Top US and European multi-product retailers want the government to allow these stores to sell home and personal care products in a limited way. People privy to the development say that the government may accede to this demand.
India may allow limited sale of beauty and personal care products in global giants’ food retail outlets as part of plans to ease rules for multinationals to open stores in the country.
The move, once implemented, will effectively open up India’s lucrative USD 10 billion home and personal care (HPC) market for foreign deep-discount retailers, bringing them in direct competition with consumer goods companies such as Godrej, Dabur, Colgate-Palmolive and yoga guru Baba Ramdev-promoted Patanjali Ayurved.
In June, the Cabinet allowed up to 100 percent foreign direct investment (FDI) in multi-brand food retail, allowing global corporations to set up “food-only” outlets under the condition that the products sold are manufactured locally.
According to India Brand Equity Foundation (IBEF), a government-backed research body and think-tank, the Indian food and grocery market is the world’s sixth-largest, with retail contributing 70 percent of the sales.
The Indian food market currently valued at an estimated USD 39.71 billion.
Sources said, top US and European multi-product retailers have shown interest in setting up food retail outlets, but want the government to allow these stores to sell HPC products in a limited way.
Sources, who did not wish to be identified, said the government may accede to this demand.
Apart from grocery and food, these supermarkets may be allowed to sell soaps, shampoos, cosmetics and toiletries provided the value of personal care products do not exceed 20 percent of food merchandise sold through each of the outlets, sources said.
The government is currently finalising the rules for allowing FDI in food retail.
While foreign retailers will have to manufacture food products in India, they will also likely be asked to mandatorily invest at least 15 percent in local back-end infrastructure such as cold chains.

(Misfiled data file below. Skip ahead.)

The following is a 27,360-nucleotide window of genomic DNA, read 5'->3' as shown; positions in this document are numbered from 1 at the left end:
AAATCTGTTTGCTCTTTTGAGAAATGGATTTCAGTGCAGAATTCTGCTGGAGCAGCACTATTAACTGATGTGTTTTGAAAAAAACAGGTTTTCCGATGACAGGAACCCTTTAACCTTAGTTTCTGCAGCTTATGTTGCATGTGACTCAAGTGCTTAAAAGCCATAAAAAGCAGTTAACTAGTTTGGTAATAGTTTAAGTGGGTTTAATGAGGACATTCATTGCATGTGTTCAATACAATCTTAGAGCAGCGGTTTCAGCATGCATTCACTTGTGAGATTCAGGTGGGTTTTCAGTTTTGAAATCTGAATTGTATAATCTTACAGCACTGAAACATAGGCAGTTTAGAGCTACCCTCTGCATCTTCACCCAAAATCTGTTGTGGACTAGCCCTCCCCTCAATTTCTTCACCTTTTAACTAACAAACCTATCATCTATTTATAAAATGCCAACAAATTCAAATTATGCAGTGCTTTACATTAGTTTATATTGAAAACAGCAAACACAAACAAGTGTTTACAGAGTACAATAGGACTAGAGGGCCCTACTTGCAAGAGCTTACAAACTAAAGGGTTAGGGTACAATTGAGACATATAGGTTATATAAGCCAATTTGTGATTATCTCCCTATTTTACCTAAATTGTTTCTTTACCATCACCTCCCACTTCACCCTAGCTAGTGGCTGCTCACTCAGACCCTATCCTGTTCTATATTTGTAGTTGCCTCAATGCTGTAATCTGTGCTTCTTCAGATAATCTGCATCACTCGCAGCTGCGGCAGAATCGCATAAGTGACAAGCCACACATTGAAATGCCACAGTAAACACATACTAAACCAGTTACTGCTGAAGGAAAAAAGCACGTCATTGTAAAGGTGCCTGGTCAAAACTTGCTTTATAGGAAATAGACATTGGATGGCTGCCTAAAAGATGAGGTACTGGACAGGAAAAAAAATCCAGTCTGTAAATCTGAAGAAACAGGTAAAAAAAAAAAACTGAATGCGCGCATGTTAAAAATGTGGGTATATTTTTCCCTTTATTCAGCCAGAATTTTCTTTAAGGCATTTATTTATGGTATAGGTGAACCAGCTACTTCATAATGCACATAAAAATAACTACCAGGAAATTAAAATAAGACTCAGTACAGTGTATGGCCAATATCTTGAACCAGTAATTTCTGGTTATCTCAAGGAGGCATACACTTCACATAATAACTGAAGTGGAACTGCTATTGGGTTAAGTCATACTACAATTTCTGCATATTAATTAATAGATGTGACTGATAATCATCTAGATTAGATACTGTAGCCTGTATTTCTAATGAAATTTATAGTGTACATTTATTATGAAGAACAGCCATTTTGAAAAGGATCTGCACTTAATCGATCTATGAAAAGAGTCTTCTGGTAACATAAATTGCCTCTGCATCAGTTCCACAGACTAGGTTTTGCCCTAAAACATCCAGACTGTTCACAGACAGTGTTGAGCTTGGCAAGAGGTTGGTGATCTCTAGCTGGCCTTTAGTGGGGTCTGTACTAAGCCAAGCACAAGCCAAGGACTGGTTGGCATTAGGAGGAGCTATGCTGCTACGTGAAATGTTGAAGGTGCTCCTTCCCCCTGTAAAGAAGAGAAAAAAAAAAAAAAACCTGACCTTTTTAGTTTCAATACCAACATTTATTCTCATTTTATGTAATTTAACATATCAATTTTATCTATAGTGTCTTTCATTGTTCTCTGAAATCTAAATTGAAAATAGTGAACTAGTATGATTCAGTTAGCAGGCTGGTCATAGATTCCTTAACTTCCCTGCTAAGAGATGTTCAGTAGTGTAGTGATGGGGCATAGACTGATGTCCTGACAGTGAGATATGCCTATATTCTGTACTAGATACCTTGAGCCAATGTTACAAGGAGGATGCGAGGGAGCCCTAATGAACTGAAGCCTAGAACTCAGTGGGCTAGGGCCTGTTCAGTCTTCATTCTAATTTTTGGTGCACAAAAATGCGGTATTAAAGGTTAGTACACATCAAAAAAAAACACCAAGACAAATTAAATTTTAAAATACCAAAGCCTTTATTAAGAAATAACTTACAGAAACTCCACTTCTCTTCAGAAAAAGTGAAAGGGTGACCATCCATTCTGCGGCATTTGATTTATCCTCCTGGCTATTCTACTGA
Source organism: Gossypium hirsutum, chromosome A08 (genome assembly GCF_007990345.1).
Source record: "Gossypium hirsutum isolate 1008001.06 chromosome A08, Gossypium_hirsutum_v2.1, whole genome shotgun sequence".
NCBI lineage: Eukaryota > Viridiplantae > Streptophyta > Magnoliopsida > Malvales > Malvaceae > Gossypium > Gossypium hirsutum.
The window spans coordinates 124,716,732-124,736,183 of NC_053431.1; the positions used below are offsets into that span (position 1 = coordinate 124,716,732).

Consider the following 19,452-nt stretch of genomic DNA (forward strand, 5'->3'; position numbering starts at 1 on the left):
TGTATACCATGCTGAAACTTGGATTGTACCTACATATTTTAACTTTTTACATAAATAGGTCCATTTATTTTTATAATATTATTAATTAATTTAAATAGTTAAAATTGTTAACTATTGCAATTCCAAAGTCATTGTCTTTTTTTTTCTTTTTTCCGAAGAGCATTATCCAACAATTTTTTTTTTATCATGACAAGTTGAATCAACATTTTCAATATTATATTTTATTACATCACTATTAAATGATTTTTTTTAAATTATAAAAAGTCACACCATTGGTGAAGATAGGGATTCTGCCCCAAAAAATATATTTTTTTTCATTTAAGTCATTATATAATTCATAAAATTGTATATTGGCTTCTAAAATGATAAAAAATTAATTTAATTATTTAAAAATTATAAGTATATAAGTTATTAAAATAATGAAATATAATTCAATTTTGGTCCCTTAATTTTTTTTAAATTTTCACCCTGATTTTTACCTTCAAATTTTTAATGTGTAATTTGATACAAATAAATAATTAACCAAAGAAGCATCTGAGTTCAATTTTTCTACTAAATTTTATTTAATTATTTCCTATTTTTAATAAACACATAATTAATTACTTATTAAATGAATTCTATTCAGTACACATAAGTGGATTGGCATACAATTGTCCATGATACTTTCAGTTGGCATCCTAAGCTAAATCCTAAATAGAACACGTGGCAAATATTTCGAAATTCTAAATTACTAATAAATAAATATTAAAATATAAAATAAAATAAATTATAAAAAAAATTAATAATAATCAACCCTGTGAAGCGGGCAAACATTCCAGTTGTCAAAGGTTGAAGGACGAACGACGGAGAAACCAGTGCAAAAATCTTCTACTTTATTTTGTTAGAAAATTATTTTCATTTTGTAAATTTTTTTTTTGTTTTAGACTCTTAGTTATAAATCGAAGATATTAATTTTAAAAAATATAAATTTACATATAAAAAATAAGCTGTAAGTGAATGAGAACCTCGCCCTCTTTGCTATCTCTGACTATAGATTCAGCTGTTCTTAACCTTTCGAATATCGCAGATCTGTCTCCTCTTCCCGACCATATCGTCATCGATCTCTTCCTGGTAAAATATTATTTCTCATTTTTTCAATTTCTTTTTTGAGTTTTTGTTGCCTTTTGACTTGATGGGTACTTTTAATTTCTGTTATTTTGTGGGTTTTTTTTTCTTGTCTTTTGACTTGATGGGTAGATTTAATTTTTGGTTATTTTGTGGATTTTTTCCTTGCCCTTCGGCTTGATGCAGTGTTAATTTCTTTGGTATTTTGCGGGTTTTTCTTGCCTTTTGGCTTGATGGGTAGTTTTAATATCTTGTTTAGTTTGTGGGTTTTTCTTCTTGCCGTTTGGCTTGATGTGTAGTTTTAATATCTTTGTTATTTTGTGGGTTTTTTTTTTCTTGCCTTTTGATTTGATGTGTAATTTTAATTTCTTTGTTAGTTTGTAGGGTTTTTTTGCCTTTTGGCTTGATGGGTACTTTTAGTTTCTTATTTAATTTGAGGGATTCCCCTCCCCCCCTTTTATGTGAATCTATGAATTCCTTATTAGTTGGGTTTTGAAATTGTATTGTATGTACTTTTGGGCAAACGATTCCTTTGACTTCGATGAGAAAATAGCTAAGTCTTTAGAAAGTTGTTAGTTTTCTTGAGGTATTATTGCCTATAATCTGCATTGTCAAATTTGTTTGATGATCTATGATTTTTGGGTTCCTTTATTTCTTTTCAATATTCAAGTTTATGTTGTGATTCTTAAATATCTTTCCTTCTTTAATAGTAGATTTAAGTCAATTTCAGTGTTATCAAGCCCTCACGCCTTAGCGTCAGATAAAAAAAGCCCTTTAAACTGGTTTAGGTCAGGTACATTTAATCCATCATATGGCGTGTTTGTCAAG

These rules will likely be bundled with the clause allowing them limited sale of HPC products, sources said.
The move is significant, because local traders — a core constituency of the ruling Bharatiya Janata Party (BJP) — have been persistent in their opposition to allowing foreign giants to set up stores in India arguing that such mega supermarkets will endanger the livelihood of millions of neighbourhood mom-and-pop stores and street vendors.
Inter-ministerial consultations are currently on for writing the finer policy rules to fully open up the food sector to overseas investors.
The Department of Industrial Policy and Promotion (DIPP), which pilots all FDI policy rules, is examining the finer points of the proposed rules.
Allowing 100 percent FDI in food retail is a major step given the ruling Bharatiya Janata Party’s persistent opposition to foreign giants setting up stores in India.
The previous UPA II government had allowed up to 51 percent FDI in multi-brand retail.
European mega chain Tesco, which set up a joint venture with the Tata group in 2013, is the only foreign multi-brand retail outfit operating in India currently.